Utah’s courts check the current financial condition of the alimony recipient – for example, bank balance, standard of living, debts, the capacity to repay these debts, and more. Then the courts reconcile the standard of living of the spouses enjoyed in the pre-separation period with the post-divorce financial condition while calculating the alimony.

In most cases, both spouses may not be able to have the same standard of living they enjoyed before separation, because post-divorce, there will be two homes to run instead of one on the same pre-divorce income.

Tip: Before separation, make it a point to prepare your family’s monthly budget and benchmark it with the actual income and expenses. Next, prepare your post-divorce monthly budget, and submit both the budget spreadsheets to your divorce attorney. Preparing budgets in advance will make it easier and quicker for the courts to understand your pre- and post-divorce standard of living. Gather documents to support your budgets just in case they are contested.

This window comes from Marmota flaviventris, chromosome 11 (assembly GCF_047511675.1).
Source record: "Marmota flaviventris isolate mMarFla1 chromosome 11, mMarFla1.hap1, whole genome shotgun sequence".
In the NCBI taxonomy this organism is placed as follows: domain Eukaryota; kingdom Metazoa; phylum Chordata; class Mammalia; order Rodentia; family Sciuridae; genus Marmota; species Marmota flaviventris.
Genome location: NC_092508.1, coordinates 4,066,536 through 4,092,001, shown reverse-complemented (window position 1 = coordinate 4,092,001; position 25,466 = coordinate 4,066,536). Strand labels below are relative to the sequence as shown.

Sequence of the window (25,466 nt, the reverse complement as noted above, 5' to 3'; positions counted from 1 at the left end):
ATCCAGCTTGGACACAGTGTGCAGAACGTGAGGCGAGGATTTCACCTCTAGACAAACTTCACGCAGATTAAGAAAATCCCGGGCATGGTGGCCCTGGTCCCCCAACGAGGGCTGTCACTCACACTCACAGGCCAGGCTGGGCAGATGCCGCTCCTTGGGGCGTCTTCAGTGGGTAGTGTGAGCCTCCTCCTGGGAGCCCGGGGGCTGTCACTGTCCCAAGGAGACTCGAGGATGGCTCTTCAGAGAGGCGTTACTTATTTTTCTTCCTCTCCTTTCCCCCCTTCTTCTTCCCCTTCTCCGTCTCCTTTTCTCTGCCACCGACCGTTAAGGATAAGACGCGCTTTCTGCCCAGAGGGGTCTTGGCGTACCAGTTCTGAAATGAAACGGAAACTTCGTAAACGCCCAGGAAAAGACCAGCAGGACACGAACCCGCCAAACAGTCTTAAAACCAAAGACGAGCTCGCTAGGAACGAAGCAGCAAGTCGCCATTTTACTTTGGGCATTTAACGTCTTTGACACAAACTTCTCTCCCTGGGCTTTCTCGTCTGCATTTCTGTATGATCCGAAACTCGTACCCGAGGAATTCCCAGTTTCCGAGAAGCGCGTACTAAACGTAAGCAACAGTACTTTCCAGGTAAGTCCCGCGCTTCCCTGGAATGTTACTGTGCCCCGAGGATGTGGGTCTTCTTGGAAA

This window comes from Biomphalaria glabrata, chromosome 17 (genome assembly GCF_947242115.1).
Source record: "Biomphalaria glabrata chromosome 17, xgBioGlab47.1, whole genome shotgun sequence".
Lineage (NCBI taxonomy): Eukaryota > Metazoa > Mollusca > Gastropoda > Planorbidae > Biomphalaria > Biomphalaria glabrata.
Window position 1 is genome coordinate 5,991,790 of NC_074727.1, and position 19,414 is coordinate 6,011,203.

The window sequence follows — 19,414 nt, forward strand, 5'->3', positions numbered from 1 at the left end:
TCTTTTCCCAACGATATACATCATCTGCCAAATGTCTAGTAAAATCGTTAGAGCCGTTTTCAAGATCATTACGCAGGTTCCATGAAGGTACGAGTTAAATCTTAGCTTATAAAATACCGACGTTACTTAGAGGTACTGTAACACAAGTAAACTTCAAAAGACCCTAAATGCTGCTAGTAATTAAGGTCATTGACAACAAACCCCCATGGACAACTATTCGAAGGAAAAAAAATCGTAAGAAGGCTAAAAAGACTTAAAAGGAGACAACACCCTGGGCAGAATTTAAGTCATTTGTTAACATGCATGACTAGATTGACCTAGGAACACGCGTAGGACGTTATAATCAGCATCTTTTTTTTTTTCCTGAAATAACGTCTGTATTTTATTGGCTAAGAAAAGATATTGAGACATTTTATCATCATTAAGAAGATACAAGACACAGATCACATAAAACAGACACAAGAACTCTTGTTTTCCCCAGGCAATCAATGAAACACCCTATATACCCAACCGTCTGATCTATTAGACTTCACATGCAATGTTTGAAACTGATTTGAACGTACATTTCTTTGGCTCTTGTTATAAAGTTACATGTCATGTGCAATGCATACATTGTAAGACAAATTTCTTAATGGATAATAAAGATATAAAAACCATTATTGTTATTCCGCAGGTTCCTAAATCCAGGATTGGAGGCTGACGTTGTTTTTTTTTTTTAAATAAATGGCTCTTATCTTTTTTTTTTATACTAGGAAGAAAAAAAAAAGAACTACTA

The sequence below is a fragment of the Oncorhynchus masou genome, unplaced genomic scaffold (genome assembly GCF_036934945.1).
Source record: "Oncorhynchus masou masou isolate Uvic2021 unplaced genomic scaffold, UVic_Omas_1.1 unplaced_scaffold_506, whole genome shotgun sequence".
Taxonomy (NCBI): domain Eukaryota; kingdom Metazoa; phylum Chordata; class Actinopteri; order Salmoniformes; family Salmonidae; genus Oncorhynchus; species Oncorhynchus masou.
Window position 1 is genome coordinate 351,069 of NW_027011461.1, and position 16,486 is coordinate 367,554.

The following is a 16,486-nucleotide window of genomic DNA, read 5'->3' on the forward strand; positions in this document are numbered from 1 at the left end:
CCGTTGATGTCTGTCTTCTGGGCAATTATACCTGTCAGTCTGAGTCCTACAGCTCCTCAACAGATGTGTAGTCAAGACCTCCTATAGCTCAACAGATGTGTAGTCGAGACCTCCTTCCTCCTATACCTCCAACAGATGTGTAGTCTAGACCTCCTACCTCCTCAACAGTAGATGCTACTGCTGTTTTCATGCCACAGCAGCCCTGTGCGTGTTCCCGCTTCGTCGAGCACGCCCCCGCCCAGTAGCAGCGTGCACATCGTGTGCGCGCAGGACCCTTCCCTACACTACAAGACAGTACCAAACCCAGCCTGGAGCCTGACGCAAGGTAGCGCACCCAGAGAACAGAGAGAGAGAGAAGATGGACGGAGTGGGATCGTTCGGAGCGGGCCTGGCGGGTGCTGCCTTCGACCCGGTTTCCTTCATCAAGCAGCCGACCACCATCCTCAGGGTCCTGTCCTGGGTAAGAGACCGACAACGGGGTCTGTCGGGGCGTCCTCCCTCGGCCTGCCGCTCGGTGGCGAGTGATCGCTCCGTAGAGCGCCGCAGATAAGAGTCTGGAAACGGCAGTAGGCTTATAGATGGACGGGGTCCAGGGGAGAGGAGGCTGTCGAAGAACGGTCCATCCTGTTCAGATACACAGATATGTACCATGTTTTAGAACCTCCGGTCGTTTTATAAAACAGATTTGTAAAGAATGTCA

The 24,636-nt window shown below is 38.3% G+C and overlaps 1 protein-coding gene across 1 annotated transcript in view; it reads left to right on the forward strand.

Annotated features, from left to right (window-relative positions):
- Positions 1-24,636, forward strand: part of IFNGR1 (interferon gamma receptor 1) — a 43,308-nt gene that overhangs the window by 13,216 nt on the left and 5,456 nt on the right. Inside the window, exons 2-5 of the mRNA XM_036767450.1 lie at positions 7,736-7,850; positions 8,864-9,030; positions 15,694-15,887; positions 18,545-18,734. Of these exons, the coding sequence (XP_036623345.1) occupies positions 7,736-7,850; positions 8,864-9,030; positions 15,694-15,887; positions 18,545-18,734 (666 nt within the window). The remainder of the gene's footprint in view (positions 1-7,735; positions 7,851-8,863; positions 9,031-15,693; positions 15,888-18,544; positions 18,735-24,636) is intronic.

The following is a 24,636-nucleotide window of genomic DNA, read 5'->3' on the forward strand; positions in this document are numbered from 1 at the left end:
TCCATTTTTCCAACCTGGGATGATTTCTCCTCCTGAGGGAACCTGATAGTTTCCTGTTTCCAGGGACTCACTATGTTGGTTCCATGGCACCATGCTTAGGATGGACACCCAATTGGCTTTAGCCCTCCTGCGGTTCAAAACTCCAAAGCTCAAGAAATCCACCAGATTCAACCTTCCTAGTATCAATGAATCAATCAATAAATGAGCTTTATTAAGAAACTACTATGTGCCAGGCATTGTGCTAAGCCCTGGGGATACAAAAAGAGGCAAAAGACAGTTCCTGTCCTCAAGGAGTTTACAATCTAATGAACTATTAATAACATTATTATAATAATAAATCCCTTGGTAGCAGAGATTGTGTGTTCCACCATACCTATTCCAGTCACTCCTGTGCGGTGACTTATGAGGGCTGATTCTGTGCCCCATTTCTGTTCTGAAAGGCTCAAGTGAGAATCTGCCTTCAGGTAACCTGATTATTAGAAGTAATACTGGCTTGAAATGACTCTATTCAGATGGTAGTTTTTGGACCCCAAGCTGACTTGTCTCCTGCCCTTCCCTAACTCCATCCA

3. Earning Capacity of the Alimony Recipient

The courts check the alimony recipient’s educational qualifications, professional skills, work experience, and his/her capacity to earn income. They dig deeper into his/her past employment records, ability to generate income, and income from various other sources such as property rentals, dividends, interest, or any other passive income source. If the alimony recipient was at home full-time raising the children, then the courts can also account for any skills that may have been downgraded because of his/her household obligations.

4. Employment Details of the Alimony Recipient

Sometimes the alimony recipient spouse may not have the required skills for employment, but he/she may be employed in a business owned or operated by the other spouse, the alimony payer. After divorce, the alimony recipient spouse may not want to continue working with the other spouse, and so may suffer a loss of income as chances of getting a job without requisite professional skills are low. So, the courts also take into account such details before determining the alimony to be paid.

5. Intangible Contribution of the Alimony Recipient